The Vividness of Virtue
The inimitable Chesterton:
White is a color. It is not a mere absence of color; it is a shining and affirmative thing, as fierce as red, as definite as black.
When, so to speak, your pencil grows red-hot, it draws roses; when it grows white-hot, it draws stars. And one of the two or three defiant verities of the best religious morality, of real Christianity, for example, is exactly this same thing; the chief assertion of religious morality is that white is a color.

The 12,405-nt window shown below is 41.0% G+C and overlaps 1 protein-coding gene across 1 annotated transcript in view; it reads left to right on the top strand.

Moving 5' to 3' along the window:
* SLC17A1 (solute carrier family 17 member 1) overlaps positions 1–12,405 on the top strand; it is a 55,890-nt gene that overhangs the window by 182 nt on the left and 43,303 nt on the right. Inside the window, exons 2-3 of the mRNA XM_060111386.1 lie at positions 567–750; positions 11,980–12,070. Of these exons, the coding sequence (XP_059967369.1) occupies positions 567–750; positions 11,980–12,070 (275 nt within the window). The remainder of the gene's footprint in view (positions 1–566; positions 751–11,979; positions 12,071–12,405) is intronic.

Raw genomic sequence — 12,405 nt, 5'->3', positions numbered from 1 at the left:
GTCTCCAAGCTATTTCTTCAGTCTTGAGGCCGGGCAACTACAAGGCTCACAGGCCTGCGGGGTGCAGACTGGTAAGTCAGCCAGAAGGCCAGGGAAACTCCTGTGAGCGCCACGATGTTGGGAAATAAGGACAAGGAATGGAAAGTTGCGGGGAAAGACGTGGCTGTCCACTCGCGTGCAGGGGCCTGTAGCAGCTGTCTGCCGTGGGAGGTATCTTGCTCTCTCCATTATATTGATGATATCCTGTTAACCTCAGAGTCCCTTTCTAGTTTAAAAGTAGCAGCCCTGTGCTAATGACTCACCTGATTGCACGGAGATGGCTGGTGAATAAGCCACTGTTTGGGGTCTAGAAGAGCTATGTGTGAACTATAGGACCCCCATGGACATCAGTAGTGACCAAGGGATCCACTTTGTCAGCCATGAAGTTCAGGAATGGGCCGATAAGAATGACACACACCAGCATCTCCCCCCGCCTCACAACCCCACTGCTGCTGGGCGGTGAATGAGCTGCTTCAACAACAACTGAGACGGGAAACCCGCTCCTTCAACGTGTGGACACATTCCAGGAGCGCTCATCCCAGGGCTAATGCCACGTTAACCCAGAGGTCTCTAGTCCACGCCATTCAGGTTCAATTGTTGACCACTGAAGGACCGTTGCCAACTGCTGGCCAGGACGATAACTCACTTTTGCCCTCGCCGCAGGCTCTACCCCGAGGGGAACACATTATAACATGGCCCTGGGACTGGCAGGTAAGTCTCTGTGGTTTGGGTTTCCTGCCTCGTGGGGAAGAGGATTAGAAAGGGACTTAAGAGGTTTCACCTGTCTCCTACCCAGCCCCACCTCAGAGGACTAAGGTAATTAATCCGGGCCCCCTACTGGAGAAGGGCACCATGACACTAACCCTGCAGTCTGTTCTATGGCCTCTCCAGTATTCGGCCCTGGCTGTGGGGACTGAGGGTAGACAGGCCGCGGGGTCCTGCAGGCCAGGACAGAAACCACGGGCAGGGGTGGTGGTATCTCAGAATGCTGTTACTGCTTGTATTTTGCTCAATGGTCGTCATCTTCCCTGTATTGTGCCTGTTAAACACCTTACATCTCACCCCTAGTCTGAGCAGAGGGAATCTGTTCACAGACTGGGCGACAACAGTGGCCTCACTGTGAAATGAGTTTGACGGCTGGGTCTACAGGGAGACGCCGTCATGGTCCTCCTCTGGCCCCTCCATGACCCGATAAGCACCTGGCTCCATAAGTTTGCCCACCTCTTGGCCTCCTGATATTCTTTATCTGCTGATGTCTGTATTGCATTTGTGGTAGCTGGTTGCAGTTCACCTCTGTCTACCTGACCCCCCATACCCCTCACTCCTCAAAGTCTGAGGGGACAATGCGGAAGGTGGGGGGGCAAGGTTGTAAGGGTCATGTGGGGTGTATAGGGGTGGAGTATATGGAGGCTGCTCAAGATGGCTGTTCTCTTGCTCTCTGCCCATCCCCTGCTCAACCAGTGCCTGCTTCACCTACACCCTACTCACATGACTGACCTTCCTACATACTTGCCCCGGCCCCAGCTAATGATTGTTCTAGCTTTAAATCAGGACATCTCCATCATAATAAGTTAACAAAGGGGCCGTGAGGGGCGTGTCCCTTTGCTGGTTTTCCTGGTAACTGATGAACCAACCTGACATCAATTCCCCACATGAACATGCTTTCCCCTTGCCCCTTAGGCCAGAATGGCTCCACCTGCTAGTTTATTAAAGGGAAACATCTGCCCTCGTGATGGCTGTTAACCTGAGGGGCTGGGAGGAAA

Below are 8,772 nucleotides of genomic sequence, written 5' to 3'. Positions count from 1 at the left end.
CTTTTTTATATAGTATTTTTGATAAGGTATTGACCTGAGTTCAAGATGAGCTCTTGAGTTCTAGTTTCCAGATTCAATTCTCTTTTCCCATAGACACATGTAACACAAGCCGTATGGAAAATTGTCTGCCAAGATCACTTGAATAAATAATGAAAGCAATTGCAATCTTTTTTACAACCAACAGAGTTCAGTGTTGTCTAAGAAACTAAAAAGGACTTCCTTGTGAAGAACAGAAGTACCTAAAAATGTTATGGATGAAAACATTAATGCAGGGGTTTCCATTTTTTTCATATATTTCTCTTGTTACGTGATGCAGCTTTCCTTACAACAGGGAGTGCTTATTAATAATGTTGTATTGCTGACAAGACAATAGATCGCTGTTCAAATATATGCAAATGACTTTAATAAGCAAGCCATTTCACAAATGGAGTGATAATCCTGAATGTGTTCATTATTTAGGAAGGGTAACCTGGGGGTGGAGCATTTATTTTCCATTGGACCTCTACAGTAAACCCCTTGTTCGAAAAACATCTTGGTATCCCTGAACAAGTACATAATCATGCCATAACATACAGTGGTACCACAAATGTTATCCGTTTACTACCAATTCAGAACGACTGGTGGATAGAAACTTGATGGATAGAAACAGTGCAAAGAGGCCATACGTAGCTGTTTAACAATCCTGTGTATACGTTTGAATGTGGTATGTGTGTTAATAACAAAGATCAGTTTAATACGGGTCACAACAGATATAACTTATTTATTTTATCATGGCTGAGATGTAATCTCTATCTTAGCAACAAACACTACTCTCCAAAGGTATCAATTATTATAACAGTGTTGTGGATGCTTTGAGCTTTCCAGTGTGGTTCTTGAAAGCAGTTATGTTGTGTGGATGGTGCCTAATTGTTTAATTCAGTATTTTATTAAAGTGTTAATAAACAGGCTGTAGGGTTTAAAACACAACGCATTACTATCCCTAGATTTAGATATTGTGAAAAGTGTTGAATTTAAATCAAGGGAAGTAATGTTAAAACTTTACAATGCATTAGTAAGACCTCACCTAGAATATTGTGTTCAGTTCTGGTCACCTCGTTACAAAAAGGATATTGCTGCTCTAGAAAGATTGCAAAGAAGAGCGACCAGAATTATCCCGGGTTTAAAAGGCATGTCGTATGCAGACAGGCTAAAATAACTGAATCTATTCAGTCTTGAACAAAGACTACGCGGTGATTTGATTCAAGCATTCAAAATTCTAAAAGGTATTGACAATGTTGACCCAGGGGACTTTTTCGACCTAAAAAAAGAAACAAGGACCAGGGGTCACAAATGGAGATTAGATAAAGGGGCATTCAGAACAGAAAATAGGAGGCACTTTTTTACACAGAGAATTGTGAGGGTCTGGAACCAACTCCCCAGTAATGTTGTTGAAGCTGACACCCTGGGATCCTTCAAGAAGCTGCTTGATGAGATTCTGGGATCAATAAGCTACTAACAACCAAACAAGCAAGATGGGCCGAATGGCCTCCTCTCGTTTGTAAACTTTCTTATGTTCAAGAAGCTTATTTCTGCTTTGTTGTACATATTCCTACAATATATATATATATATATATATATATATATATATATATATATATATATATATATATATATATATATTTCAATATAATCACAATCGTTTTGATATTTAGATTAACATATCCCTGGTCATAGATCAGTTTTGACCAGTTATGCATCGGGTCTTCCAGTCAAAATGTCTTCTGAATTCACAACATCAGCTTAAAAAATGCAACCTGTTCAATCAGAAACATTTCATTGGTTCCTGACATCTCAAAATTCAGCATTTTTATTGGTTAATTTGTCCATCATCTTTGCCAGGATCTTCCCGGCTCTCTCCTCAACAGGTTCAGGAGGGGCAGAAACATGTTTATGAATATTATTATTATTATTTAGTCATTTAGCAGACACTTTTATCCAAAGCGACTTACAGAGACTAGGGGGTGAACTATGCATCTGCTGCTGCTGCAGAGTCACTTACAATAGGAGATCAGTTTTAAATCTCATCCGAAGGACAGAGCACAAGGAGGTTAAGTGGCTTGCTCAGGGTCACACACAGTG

Virtue is not the absence of vices or the avoidance of moral dangers; virtue is a vivid and separate thing, like pain or a particular smell.
Mercy does not mean not being cruel or sparing people revenge or punishment; it means a plain and positive thing like the sun, which one has either seen or not seen.
Chastity does not mean abstention from sexual wrong; it means something flaming, like Joan of Arc.
In a word, God paints in many colors; but He never paints so gorgeously, I had almost said so gaudily, as when He paints in white.
from Tremendous Trifles